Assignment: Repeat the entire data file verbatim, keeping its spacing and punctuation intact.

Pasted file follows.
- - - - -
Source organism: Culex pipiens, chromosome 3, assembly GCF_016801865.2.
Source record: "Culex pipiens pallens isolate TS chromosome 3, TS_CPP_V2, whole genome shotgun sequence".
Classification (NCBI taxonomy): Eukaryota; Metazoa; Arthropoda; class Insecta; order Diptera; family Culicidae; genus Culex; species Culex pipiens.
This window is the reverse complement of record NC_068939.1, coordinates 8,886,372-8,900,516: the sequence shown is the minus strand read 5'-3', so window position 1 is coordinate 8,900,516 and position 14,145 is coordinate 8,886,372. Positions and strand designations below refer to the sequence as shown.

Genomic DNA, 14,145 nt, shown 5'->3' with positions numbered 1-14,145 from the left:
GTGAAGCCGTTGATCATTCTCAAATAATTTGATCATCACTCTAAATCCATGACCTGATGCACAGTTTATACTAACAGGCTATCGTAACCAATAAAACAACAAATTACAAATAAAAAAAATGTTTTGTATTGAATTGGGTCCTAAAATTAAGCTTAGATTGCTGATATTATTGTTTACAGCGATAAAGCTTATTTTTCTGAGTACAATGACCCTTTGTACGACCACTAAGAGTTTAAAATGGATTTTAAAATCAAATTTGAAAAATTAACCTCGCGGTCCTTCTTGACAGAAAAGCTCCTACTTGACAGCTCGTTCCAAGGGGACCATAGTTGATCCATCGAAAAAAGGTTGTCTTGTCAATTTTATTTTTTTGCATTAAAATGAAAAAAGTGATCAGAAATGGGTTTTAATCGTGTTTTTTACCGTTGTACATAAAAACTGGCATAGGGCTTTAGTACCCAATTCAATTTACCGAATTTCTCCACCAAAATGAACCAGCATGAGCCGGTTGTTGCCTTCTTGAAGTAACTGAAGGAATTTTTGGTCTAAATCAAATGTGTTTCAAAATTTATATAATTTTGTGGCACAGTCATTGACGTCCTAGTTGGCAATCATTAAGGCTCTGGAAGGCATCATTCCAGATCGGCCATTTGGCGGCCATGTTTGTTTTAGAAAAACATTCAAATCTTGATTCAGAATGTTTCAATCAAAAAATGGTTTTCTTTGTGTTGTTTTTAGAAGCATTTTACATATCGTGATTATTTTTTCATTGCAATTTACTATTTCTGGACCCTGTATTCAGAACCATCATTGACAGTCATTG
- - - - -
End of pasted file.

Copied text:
Source organism: Culex pipiens, chromosome 3, assembly GCF_016801865.2.
Source record: "Culex pipiens pallens isolate TS chromosome 3, TS_CPP_V2, whole genome shotgun sequence".
Classification (NCBI taxonomy): Eukaryota; Metazoa; Arthropoda; class Insecta; order Diptera; family Culicidae; genus Culex; species Culex pipiens.
This window is the reverse complement of record NC_068939.1, coordinates 8,886,372-8,900,516: the sequence shown is the minus strand read 5'-3', so window position 1 is coordinate 8,900,516 and position 14,145 is coordinate 8,886,372. Positions and strand designations below refer to the sequence as shown.

Genomic DNA, 14,145 nt, shown 5'->3' with positions numbered 1-14,145 from the left:
GTGAAGCCGTTGATCATTCTCAAATAATTTGATCATCACTCTAAATCCATGACCTGATGCACAGTTTATACTAACAGGCTATCGTAACCAATAAAACAACAAATTACAAATAAAAAAAATGTTTTGTATTGAATTGGGTCCTAAAATTAAGCTTAGATTGCTGATATTATTGTTTACAGCGATAAAGCTTATTTTTCTGAGTACAATGACCCTTTGTACGACCACTAAGAGTTTAAAATGGATTTTAAAATCAAATTTGAAAAATTAACCTCGCGGTCCTTCTTGACAGAAAAGCTCCTACTTGACAGCTCGTTCCAAGGGGACCATAGTTGATCCATCGAAAAAAGGTTGTCTTGTCAATTTTATTTTTTTGCATTAAAATGAAAAAAGTGATCAGAAATGGGTTTTAATCGTGTTTTTTACCGTTGTACATAAAAACTGGCATAGGGCTTTAGTACCCAATTCAATTTACCGAATTTCTCCACCAAAATGAACCAGCATGAGCCGGTTGTTGCCTTCTTGAAGTAACTGAAGGAATTTTTGGTCTAAATCAAATGTGTTTCAAAATTTATATAATTTTGTGGCACAGTCATTGACGTCCTAGTTGGCAATCATTAAGGCTCTGGAAGGCATCATTCCAGATCGGCCATTTGGCGGCCATGTTTGTTTTAGAAAAACATTCAAATCTTGATTCAGAATGTTTCAATCAAAAAATGGTTTTCTTTGTGTTGTTTTTAGAAGCATTTTACATATCGTGATTATTTTTTCATTGCAATTTACTATTTCTGGACCCTGTATTCAGAACCATCATTGACAGTCATTG